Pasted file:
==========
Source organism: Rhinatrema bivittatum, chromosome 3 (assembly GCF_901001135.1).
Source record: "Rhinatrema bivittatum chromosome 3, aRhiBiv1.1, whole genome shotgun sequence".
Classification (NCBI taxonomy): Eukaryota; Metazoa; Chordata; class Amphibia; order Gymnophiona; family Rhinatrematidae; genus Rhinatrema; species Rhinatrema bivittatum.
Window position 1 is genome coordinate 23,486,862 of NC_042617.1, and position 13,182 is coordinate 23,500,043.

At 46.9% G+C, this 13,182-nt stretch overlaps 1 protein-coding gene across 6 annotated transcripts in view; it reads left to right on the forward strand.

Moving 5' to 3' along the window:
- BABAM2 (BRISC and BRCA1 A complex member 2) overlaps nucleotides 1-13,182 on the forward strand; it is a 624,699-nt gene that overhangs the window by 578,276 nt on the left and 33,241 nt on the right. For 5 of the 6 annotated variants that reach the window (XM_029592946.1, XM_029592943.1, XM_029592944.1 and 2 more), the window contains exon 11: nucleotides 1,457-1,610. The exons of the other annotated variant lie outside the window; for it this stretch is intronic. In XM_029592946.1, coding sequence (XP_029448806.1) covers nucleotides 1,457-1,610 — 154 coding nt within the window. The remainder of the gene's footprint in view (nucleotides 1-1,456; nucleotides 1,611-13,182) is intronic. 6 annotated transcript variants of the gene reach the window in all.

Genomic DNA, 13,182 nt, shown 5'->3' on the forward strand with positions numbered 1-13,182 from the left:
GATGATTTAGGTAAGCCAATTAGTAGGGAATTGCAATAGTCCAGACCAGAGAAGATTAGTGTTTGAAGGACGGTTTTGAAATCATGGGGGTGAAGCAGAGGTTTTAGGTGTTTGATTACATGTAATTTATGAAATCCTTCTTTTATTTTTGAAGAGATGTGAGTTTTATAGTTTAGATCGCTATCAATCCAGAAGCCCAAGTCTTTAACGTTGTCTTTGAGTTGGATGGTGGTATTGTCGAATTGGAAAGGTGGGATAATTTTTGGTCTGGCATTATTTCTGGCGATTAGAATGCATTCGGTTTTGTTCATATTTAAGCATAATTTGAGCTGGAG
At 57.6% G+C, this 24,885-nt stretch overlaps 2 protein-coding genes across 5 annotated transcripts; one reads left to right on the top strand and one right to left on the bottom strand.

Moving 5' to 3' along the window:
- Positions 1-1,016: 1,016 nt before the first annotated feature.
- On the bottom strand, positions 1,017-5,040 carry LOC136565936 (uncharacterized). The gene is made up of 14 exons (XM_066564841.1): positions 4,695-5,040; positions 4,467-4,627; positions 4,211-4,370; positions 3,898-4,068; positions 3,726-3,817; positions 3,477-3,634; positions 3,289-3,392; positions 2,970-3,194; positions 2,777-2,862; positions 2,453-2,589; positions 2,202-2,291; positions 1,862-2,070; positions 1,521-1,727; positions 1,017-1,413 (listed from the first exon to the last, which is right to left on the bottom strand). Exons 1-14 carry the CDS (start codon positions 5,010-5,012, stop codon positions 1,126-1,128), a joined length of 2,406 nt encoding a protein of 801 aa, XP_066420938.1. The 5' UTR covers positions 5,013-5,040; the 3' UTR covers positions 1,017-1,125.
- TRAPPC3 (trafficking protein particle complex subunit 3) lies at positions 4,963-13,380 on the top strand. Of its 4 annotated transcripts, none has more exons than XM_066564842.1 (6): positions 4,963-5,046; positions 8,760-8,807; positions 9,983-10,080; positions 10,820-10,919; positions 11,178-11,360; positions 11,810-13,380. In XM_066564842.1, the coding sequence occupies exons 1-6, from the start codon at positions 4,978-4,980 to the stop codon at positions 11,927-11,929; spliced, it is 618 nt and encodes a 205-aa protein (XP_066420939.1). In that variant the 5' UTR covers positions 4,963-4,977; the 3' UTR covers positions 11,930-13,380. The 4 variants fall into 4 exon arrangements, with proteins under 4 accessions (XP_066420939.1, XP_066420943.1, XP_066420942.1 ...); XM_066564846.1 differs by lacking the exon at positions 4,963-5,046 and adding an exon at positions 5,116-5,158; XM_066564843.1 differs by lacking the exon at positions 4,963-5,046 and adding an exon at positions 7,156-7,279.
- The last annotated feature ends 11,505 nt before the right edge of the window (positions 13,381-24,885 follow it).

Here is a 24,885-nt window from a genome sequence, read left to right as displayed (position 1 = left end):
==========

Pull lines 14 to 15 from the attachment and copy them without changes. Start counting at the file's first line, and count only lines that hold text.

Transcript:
- TRAPPC3 (trafficking protein particle complex subunit 3) lies at positions 4,963-13,380 on the top strand. Of its 4 annotated transcripts, none has more exons than XM_066564842.1 (6): positions 4,963-5,046; positions 8,760-8,807; positions 9,983-10,080; positions 10,820-10,919; positions 11,178-11,360; positions 11,810-13,380. In XM_066564842.1, the coding sequence occupies exons 1-6, from the start codon at positions 4,978-4,980 to the stop codon at positions 11,927-11,929; spliced, it is 618 nt and encodes a 205-aa protein (XP_066420939.1). In that variant the 5' UTR covers positions 4,963-4,977; the 3' UTR covers positions 11,930-13,380. The 4 variants fall into 4 exon arrangements, with proteins under 4 accessions (XP_066420939.1, XP_066420943.1, XP_066420942.1 ...); XM_066564846.1 differs by lacking the exon at positions 4,963-5,046 and adding an exon at positions 5,116-5,158; XM_066564843.1 differs by lacking the exon at positions 4,963-5,046 and adding an exon at positions 7,156-7,279.
- The last annotated feature ends 11,505 nt before the right edge of the window (positions 13,381-24,885 follow it).